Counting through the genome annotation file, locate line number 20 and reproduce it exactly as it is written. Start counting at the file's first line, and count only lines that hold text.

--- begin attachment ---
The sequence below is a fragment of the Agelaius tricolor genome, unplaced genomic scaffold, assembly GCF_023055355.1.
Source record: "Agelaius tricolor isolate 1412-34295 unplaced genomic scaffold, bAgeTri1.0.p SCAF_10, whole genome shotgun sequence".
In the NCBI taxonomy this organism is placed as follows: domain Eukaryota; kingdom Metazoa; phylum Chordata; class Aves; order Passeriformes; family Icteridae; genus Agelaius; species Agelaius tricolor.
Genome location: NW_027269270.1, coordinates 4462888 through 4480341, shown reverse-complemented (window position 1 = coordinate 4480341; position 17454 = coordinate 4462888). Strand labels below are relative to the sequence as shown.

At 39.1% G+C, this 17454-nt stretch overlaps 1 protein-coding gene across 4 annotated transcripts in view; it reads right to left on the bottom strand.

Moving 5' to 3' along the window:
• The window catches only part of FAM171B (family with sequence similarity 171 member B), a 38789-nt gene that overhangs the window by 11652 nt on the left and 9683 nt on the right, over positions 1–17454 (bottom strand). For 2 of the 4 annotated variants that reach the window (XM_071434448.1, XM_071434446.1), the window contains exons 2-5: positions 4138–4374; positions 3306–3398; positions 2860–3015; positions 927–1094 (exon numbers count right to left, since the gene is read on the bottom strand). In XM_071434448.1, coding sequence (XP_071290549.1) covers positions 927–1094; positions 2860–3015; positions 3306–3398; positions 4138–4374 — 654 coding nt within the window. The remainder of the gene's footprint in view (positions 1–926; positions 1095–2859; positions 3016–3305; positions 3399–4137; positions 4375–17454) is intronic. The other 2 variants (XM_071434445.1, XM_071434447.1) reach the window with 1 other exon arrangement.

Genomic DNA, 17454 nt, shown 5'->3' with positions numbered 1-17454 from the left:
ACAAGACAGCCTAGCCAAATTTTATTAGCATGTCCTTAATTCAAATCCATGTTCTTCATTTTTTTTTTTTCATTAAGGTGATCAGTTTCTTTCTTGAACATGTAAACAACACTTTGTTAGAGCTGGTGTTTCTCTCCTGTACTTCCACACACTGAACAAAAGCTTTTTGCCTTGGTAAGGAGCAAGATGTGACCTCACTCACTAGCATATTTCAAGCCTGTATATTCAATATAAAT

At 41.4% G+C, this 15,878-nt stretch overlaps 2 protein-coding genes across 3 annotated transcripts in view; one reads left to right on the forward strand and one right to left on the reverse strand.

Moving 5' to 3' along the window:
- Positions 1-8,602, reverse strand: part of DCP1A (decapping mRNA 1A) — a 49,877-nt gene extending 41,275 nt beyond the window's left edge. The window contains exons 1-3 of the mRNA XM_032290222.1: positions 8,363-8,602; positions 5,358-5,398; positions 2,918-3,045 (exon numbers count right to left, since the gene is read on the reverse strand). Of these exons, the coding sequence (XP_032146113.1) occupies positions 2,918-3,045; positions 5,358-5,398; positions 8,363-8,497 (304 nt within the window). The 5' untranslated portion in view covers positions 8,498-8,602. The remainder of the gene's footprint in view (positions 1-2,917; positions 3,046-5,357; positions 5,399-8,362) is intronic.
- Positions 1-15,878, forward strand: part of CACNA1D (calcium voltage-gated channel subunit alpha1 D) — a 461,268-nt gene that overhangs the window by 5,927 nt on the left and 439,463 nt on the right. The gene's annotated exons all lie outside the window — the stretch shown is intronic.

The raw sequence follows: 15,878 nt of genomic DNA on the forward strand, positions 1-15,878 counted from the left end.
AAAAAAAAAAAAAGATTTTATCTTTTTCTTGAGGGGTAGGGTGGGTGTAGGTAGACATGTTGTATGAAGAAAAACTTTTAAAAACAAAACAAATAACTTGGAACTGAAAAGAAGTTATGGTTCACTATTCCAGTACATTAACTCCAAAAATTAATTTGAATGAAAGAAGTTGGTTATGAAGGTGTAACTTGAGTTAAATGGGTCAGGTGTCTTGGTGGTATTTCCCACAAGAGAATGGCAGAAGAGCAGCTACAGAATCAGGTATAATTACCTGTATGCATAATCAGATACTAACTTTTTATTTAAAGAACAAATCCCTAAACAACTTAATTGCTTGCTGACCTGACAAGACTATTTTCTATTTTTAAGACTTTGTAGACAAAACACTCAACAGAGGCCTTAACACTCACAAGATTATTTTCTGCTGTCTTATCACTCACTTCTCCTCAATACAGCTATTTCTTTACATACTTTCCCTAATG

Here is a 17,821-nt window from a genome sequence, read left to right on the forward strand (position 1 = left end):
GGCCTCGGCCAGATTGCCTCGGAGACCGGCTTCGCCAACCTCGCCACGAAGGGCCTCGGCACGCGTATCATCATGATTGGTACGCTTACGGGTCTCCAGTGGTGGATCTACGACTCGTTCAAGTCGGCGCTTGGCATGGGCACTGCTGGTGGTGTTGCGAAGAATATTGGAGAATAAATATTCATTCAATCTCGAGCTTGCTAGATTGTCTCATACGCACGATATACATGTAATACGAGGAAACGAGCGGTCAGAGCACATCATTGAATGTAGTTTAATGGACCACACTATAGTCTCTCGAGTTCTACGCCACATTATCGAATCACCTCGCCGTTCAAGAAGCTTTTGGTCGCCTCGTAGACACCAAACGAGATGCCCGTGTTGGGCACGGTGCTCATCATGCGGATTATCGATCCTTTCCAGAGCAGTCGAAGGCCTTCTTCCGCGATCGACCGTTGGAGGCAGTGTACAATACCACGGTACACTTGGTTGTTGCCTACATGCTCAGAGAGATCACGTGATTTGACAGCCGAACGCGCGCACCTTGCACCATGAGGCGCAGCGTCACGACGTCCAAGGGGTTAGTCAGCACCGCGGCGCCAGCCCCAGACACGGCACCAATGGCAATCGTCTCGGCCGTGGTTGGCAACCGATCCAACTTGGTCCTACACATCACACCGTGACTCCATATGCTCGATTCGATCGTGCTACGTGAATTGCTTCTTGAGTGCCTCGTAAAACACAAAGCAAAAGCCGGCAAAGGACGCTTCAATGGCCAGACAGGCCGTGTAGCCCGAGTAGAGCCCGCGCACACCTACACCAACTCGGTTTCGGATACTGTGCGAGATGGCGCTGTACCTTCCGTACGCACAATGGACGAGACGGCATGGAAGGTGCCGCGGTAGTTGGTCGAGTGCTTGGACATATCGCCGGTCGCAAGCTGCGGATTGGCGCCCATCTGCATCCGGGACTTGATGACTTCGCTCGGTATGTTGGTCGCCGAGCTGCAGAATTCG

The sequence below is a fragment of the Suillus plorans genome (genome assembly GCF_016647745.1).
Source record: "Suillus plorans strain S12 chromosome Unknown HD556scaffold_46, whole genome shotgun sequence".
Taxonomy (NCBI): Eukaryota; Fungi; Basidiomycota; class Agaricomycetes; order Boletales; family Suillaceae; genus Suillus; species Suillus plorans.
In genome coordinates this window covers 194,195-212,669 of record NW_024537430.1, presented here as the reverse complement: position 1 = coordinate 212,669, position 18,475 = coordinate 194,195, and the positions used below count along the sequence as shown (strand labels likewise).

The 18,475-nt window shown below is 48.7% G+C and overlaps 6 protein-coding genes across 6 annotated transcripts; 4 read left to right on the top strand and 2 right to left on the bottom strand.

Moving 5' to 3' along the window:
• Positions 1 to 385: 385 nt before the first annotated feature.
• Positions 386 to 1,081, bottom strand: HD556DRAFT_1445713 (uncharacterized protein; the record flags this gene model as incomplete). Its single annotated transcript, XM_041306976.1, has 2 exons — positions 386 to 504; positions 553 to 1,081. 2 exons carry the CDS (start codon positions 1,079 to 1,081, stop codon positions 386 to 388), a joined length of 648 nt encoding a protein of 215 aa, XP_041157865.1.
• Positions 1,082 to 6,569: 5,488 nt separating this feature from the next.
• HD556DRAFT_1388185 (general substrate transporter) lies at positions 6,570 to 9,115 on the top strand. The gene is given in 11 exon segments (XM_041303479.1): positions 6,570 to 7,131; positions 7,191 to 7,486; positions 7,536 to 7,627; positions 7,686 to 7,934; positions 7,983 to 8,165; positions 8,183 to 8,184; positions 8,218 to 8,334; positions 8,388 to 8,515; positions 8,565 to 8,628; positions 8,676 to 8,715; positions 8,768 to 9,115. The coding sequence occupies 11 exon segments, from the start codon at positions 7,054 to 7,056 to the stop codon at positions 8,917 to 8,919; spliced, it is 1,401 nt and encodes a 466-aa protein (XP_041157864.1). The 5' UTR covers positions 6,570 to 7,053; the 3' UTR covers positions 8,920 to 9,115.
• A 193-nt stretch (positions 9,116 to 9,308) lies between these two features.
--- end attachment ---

Taxonomy (NCBI): Eukaryota; Fungi; Basidiomycota; class Agaricomycetes; order Boletales; family Suillaceae; genus Suillus; species Suillus plorans.